Mesut Ozil was born into the wrong generation of footballers. It’s plain to see when he comes across the media. He lives and works in an era which demands his every move be observed, and yet Ozil prefers to slink off into the shadows. Time and again, he darts past reporters, casting only a grateful glance at whichever team-mate is diverting the hounds away.
His behaviour is no different on the football pitch. Players like Ozil should, we believe, sparkle at every moment. They should make us gasp. We should marvel at their sub-human capacities to move a football. They should, as Nike tells us without a trace of self-awareness, risk everything.
Ozil, petulant as he is, bluntly refuses to meet those requirements. He makes no mazy runs. He attempts no 40 yard bicycle kicks. Instead, he moves imperceptibly around the football pitch, often barely touching the ball, slinking into the shadows.
It drives the football world crazy. Arsenal fans are at a loss to why they spent such astronomical sums on such a player. Paul Breitner believes that Ozil should be dropped from Germany’s starting line-up. The nation’s skiing sensation Felix Neureuther insists that Ozil “drives me crazy with his lack of bite”.
Bite. Energy. Pace. Those are the virtues we idolise in the modern day. Ozil utilises few of them. His game is, and has always been, about selflessness. He creates space, often drawing several defenders out of position. He finds the most astonishing through balls. He enables the great superstars.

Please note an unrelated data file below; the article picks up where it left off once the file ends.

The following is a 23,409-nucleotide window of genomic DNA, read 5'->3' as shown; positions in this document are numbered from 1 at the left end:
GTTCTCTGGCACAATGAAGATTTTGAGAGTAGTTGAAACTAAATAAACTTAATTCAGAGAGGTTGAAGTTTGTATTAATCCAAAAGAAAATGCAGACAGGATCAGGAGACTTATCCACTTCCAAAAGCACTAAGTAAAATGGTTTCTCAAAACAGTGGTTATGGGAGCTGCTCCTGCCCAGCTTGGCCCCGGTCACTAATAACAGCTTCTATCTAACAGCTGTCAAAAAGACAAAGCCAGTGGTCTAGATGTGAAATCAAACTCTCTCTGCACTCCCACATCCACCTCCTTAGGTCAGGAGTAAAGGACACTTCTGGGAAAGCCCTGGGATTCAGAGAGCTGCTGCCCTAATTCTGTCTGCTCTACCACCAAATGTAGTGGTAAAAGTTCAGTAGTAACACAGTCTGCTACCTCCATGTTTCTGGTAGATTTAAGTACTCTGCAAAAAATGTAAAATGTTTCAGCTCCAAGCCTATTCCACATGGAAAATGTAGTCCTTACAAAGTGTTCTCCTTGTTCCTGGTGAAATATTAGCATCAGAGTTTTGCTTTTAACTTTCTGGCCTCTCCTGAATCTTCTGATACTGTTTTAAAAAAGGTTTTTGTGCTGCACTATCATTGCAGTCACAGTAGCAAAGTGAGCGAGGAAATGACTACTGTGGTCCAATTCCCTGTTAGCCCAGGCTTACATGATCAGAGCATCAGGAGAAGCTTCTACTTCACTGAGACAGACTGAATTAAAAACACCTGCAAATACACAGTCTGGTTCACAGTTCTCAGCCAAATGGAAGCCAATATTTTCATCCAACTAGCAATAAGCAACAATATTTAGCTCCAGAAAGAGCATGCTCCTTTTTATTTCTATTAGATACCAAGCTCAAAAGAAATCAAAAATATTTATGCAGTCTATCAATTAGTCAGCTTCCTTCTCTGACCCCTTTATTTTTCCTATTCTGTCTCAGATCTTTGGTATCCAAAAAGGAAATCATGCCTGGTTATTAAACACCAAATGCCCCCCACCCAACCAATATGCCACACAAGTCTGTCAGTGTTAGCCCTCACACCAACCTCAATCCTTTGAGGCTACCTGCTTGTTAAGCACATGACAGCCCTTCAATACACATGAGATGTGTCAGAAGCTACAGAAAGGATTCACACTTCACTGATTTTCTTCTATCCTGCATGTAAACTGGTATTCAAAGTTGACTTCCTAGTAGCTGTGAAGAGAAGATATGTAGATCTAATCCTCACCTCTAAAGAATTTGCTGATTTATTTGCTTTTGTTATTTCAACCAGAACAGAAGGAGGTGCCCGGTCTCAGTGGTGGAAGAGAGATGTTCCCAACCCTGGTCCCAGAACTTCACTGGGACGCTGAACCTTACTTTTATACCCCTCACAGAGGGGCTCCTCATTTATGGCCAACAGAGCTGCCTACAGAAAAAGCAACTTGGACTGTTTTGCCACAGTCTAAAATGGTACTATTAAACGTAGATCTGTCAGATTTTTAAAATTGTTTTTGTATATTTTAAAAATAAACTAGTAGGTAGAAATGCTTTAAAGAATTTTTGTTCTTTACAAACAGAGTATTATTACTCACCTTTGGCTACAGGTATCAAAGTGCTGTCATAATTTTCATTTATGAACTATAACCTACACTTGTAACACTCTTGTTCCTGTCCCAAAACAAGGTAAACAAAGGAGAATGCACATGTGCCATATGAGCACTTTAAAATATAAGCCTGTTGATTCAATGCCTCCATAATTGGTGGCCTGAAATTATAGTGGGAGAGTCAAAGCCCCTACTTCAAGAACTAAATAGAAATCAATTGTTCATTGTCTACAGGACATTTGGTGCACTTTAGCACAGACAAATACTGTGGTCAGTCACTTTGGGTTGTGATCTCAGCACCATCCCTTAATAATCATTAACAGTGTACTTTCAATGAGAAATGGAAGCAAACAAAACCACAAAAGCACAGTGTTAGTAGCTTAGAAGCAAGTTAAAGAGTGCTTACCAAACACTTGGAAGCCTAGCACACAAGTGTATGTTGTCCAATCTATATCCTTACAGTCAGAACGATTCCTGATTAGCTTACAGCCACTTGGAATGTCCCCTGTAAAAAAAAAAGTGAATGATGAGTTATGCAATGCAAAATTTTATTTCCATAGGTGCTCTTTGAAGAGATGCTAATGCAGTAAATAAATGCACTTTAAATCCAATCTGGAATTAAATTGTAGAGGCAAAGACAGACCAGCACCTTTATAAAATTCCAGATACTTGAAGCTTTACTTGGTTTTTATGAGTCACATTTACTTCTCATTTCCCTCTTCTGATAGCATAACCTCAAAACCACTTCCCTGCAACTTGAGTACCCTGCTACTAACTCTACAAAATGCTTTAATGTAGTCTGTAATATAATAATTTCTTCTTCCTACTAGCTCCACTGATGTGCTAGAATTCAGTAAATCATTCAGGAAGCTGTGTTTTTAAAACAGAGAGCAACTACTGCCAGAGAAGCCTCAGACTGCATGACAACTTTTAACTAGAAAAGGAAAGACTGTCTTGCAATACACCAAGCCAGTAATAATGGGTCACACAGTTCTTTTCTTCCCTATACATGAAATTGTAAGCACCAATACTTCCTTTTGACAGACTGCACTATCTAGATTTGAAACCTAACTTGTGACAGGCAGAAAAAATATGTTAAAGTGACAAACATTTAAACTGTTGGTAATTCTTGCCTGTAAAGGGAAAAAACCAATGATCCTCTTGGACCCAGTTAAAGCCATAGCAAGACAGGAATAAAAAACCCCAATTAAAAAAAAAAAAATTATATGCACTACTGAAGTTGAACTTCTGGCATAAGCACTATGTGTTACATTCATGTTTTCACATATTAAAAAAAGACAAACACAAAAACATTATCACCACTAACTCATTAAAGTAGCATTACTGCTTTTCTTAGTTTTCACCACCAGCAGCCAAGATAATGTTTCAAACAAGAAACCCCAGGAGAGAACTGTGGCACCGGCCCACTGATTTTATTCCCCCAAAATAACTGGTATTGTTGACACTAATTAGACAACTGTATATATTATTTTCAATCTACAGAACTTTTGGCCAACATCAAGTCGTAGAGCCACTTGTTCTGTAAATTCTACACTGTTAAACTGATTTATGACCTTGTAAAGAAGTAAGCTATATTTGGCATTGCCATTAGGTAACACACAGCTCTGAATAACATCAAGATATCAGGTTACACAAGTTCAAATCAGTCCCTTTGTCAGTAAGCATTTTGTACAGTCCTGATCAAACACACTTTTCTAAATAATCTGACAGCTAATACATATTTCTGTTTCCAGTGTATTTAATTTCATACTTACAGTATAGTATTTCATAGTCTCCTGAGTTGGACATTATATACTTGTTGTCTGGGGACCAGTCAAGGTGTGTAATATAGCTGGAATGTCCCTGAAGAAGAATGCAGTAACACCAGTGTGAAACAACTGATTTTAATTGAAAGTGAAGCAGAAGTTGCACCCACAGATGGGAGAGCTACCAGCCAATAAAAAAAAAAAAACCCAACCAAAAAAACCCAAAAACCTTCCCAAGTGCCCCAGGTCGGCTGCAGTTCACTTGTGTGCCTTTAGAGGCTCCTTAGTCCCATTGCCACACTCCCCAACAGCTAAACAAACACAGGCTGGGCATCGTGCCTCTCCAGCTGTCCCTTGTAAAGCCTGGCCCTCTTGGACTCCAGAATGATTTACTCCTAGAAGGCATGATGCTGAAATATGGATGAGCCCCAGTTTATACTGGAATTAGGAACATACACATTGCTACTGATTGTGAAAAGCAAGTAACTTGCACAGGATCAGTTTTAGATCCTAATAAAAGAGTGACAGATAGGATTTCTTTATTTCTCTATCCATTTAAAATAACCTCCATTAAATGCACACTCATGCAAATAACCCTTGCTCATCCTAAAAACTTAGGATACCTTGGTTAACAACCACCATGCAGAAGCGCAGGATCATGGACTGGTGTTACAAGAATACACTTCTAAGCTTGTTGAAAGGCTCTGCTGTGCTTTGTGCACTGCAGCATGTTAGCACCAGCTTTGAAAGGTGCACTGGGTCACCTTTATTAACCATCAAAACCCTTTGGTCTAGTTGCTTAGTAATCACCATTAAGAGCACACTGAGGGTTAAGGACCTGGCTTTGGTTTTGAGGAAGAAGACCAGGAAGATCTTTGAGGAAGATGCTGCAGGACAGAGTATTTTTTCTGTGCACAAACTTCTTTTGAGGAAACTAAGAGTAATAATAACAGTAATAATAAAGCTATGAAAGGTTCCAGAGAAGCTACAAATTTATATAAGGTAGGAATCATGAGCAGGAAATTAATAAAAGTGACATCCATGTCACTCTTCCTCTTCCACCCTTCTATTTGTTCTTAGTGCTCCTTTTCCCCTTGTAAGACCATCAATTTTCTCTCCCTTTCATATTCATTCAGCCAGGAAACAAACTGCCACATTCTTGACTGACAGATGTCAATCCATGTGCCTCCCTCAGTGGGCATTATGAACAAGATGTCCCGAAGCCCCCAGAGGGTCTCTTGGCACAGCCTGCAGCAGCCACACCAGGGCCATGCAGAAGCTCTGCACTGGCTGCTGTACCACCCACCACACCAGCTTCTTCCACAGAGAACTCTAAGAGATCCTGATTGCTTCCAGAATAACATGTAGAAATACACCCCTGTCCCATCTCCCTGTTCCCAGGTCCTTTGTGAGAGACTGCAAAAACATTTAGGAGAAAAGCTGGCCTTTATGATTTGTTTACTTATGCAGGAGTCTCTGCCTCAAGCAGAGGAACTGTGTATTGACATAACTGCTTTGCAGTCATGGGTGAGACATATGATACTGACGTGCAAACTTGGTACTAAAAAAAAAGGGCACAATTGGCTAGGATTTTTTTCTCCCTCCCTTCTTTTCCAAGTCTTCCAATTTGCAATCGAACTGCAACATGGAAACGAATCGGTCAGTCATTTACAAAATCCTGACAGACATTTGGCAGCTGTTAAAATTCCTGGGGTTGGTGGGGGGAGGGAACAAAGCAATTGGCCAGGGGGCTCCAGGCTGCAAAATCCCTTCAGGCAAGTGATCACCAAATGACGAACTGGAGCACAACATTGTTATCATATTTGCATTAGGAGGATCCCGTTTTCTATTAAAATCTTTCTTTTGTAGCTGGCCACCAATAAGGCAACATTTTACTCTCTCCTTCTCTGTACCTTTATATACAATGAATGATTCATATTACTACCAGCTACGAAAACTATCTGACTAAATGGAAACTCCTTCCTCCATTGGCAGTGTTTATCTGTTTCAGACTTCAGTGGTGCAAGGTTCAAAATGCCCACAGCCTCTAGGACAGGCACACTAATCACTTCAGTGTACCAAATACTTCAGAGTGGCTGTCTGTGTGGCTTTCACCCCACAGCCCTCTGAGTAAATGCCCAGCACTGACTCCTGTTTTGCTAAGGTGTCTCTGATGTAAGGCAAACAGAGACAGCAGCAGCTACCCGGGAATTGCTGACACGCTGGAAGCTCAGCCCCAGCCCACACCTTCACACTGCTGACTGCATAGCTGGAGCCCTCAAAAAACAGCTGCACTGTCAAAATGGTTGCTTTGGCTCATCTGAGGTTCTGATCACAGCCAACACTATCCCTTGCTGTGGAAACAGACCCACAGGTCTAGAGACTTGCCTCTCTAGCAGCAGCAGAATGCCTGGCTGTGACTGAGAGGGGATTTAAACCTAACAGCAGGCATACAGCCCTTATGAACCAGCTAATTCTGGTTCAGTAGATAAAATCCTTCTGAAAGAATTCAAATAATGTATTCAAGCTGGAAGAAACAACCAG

The greatest superstar of all, Cristiano Ronaldo, knew this. He adored working with Ozil at Real Madrid and affectionately named him “The Sorcerer’s Apprentice”. It was a strikingly poetic moment from the Portuguese, and a rather accurate one at that. Ozil is a magician, insofar as he makes things happen without the spectator noticing he has done so. He is the apprentice, in that he hands the limelight to his more extravagant contemporaries.
He is not always magical, of course. Much of the time, he is as ineffectual as Neureuther claims. In his first season at Arsenal, he has shown only the occasional glimpse of his genius, and at the World Cup he has only been slightly better.
But then for the last few years, Ozil has, by chance as well as by misjudged design, been leading a life unsuited to him. His price tag at Arsenal pushed him into the role of Sorcerer, rather than apprentice. That didn't suit him. The cult of his identity in advertising and social media was something that his advisors – not least his father – appear to have cultivated far beyond the levels which suit a man like Mesut Ozil. He has, both on the pitch and off it, been dragged forcefully out of the shadows and paraded stark naked through the marble streets of modern football.
That is not good for a man like Mesut Özil, and his psychology and consistency have suffered as a result. But his genius remains. In this World Cup, he has played far better than his verbal execution by mob rule would indicate. His passing has been statistically better than that of all his team mates, while his quiet ability to create space from the lack of it has enabled Germany to break through almost entirely defensive opposition.
Mesut Ozil may not be in the form of his life. Let your eye drift over him as you watch a game, and you will certainly reach the same conclusion as Paul Breitner: that he merely wanders around ineffectually.
But, if you have nothing better to do this evening, watch Ozil closely. For ninety minutes. I bet you his 50 million Euro price tag that you will see him doing things you never thought he did. Affecting the game in a way you otherwise would have missed. Quietly. In the shadows.
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